The Ministry of Defence has released some details of how it plans to help the country in the fight against COVID-19.
As of 19th March, a total of 3,269 cases have been confirmed in the UK. New daily cases of the virus peaked at 676 on 18th March with 643 new cases being registered on 19th March.
However, because there is no community-based testing, the actual number of people suspected of being infected with the deadly virus is far higher.
Over 177 people have now died after being diagnosed with COVID-19, but this number is expected to increase vastly over the coming weeks.
Northwick Park Hospital in London is the first hospital in the UK to declare a ‘critical incident’ as its critical care capacity is reached.
But the military is now poised to help in the battle against COVID-19.
So far, the military has assisted with repatriation flights from China and Japan.
They are also providing specialist military planners to Local Resilience Forums who are providing support to public services, local authorities and emergency services in preparing their response to the COVID-19 outbreak.
Yesterday, the MOD announced further preparation ready to support public services if required including:
- up to 10,000 personnel will be placed at a higher readiness, so they are able to assist with supporting public services. This is on top of the 10,000 already held at higher readiness.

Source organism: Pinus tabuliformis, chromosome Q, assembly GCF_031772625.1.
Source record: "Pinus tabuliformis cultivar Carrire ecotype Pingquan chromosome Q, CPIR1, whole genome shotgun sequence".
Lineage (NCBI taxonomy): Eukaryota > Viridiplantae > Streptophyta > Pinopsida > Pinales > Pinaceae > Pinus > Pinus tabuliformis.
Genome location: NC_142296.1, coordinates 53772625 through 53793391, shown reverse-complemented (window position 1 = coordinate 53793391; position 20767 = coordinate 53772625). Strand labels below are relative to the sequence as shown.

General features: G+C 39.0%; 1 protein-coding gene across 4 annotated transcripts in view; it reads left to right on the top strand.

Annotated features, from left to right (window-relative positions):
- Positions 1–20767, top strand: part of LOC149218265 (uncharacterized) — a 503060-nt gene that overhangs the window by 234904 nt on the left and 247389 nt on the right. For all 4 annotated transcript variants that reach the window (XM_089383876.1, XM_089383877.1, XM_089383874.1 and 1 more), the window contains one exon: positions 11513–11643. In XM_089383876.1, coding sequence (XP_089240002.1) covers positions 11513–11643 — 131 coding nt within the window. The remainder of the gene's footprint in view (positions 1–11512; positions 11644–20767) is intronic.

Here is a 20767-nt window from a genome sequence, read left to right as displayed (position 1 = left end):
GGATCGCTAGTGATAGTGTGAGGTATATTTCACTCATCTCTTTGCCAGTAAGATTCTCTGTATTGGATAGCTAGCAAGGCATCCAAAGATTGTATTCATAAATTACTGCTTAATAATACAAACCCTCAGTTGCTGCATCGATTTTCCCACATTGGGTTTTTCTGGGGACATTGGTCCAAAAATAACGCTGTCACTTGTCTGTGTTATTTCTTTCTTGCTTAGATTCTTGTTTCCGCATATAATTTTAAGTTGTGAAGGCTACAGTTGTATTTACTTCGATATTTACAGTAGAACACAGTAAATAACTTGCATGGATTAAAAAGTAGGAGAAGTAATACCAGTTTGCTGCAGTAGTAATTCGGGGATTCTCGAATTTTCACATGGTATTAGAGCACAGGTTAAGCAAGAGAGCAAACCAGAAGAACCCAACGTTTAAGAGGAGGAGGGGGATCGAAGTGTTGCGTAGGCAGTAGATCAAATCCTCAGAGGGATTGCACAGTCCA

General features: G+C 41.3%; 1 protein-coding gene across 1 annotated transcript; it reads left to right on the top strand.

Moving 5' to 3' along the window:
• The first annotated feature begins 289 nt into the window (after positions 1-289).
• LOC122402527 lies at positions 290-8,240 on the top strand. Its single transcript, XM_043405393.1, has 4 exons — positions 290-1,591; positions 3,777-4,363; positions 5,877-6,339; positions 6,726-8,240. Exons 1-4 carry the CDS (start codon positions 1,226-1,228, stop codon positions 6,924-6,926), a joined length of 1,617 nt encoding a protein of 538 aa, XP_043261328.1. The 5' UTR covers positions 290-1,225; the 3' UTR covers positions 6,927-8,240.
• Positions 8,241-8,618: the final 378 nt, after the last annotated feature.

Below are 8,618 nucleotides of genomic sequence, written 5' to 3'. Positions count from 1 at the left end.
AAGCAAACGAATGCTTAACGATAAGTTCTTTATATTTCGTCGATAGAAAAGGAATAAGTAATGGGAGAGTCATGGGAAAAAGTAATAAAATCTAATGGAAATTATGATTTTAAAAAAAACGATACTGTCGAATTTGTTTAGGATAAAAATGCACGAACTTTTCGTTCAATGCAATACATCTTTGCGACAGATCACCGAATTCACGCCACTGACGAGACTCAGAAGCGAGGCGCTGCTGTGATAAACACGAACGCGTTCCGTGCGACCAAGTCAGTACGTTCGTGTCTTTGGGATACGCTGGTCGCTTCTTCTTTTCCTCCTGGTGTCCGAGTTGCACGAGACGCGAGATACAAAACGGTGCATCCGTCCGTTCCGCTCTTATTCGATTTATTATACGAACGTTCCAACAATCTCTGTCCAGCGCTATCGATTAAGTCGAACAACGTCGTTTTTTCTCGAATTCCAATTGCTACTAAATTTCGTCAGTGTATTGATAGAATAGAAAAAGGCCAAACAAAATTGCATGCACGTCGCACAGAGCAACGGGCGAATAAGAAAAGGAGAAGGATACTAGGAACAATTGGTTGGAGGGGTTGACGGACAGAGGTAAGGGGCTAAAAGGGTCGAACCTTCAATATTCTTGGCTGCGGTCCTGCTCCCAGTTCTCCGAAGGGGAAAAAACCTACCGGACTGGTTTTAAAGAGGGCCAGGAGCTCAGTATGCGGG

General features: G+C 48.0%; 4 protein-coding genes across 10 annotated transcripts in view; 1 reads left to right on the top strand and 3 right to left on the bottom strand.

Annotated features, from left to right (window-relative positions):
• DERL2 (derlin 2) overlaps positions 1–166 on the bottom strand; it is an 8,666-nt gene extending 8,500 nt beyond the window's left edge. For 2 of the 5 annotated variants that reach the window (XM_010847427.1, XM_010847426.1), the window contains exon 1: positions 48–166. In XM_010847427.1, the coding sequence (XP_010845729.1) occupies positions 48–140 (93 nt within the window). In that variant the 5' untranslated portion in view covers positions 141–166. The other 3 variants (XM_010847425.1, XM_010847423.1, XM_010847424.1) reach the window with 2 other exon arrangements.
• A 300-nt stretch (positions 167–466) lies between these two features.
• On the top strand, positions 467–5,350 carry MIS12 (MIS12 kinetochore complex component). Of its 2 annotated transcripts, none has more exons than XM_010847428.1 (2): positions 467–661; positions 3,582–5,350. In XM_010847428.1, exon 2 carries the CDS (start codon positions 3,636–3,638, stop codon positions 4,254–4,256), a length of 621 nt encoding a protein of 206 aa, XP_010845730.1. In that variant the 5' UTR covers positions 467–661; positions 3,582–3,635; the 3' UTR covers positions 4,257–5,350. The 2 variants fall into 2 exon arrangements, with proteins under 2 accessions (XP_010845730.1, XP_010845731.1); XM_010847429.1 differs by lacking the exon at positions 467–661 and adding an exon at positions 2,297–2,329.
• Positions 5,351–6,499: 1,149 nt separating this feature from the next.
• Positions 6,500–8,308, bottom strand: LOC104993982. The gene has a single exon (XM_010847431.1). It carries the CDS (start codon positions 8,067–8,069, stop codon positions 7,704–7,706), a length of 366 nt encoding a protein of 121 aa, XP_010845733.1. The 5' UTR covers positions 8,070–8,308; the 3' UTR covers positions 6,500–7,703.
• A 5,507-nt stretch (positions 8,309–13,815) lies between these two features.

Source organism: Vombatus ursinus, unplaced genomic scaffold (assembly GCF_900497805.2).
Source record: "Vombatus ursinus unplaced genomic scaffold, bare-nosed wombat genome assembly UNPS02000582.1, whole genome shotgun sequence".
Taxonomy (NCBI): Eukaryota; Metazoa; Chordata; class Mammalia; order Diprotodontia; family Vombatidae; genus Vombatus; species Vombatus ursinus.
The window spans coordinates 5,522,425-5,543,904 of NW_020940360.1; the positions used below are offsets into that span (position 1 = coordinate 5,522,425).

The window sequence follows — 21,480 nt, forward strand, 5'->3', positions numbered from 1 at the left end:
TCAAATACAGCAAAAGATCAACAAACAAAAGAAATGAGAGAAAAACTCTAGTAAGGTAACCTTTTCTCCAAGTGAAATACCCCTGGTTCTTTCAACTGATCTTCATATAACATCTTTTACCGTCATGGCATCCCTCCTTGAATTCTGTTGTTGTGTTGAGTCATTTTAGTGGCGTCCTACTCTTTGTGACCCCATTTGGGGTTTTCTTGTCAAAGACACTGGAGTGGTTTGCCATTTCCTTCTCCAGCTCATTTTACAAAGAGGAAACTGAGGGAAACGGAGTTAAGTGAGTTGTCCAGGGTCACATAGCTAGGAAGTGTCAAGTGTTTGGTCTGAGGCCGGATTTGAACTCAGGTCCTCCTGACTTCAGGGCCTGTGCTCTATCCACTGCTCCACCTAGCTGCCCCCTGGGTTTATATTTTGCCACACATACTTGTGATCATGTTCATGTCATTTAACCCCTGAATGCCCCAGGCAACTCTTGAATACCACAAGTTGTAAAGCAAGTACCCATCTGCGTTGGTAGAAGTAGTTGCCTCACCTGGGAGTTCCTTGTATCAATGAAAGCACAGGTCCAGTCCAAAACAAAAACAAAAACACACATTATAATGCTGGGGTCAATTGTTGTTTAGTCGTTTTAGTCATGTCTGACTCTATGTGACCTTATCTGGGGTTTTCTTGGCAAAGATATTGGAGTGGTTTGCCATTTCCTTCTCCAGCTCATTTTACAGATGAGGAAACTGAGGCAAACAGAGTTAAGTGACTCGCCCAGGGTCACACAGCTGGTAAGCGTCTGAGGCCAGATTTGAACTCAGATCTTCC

- 150 military personnel will be trained to drive oxygen tankers in order to support the NHS if required. They will begin training on Monday.
- Measures have been taken to enable the call out of Reservists, should they be required to join the response effort
- scientists from the Defence Science and Technology Laboratory (Dstl) are supporting Public Health England’s effort to understand the virus and tackle the spread.
Defence Secretary Ben Wallace said:
“The men and women of our armed forces stand ready to protect Britain and her citizens from all threats, including COVID-19. The unique flexibility and dedication of the services means that we are able to provide assistance across the whole of society in this time of need.
“From me downwards the entirety of the Ministry of Defence and the armed forces are dedicated to getting the nation through this global pandemic”.
The Standing Joint Command will be the Command and Control Structure for the COVID Support Force, which represents the MOD’s contribution to the government response.
Major General Charlie Stickland Assistant Chief of the Defence Staff Operations and Commitments said:
“Putting more personnel at a higher state of readiness and having our Reserves on standby gives us greater flexibility to support public services as and when they require our assistance.
“The COVID Support Force, potentially drawing upon our highly skilled scientists at the Defence Science and Technology Laboratory or oxygen tanker drivers, will form part of a whole force effort to support the country during its time of need.
“Our servicemen and women are committed to maintain our operational output and delivering any support the government requires”.
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